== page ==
Hereford & Worcester

Hereford United chairman 'will not resign'

Edgar Street Image copyright Getty Images
Image caption Hereford United are currently lying close to the bottom of the Southern Premier League

The chairman of Hereford United has said he will not resign despite the city's MP questioning his position.

Conservative MP Jesse Norman told the House of Commons that Andrew Lonsdale had a criminal conviction.

He raised the issue while urging football authorities to tighten the rules over club ownership.

Mr Lonsdale said he had no reason to step down and said the club, which faces a winding up order, would have folded already without his help.

The club was expelled from the Football Conference in June.

Image copyright PA
Image caption Mr Norman said he wanted the FA and other authorities to look at whether any rules had been broken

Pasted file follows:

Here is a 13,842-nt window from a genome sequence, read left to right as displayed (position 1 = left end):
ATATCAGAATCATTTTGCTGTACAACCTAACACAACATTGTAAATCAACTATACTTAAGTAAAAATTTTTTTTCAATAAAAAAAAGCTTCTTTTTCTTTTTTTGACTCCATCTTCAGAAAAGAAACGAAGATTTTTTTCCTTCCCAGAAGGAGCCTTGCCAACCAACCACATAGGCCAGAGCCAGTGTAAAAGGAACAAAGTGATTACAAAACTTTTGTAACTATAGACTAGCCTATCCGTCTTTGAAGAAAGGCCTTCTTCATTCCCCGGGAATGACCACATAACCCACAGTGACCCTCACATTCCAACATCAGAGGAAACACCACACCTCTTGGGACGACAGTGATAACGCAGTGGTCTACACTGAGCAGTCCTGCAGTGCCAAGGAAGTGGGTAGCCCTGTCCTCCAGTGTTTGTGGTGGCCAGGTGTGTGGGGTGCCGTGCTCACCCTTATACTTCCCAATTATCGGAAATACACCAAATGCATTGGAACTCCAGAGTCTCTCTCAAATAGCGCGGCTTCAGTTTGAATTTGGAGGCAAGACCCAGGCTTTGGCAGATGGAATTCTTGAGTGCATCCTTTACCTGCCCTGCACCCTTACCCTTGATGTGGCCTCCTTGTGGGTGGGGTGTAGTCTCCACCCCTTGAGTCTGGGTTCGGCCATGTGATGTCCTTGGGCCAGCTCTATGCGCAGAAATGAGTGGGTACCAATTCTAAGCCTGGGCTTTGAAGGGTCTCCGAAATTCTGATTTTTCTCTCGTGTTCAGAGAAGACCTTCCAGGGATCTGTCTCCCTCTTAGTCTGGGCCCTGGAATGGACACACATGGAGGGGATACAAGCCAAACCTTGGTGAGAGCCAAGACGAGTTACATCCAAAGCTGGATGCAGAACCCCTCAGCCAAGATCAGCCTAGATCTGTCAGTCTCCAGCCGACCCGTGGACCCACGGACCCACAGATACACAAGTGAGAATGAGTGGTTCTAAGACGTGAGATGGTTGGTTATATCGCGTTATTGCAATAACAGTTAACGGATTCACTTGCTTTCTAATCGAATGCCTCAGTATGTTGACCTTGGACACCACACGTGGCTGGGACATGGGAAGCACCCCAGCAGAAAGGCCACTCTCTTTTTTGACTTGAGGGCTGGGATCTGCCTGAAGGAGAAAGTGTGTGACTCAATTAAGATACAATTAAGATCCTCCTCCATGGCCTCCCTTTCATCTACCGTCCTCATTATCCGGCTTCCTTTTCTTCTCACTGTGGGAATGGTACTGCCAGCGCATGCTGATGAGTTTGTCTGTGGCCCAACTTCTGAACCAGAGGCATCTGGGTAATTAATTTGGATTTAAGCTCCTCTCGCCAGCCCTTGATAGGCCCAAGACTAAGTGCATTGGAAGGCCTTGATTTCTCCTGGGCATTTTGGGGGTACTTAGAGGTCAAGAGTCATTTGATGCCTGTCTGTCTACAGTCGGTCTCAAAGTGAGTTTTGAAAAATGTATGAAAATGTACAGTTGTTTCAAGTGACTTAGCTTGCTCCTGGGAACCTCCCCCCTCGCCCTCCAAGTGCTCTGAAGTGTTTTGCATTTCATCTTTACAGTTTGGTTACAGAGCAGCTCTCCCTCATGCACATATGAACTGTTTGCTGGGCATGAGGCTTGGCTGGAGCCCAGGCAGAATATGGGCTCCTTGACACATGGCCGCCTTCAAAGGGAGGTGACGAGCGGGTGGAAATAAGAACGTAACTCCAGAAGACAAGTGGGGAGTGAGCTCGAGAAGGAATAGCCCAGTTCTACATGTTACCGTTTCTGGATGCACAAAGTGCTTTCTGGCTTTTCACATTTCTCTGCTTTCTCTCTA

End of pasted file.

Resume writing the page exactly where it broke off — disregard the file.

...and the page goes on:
Its owner, Tommy Agombar, has been disqualified from being involved in the club for failing the Football Association's "fit and proper person's test".

Mr Agombar bought the club for £2 in June but said he had failed because he had served more than four years in prison over 20 years ago.

Speaking at a backbench debate in the House of Commons on Thursday, Mr Norman said Mr Lonsdale should go, as he too has a criminal conviction, although he did not disclose what this was for.

He said: "Despite a criminal conviction in 2008, despite being disqualified at Companies House from 2006 to 2012, raises, in the starkest terms possible for me, the question how on earth have the football authorities allowed such a person to be club chairman?"

Mr Lonsdale said: "People are dwelling on my past history but the issue with Companies House is now irrelevant.

"I am currently a director of three companies that I run myself and I have completed the fit and proper person's test, of which I am awaiting the outcome."

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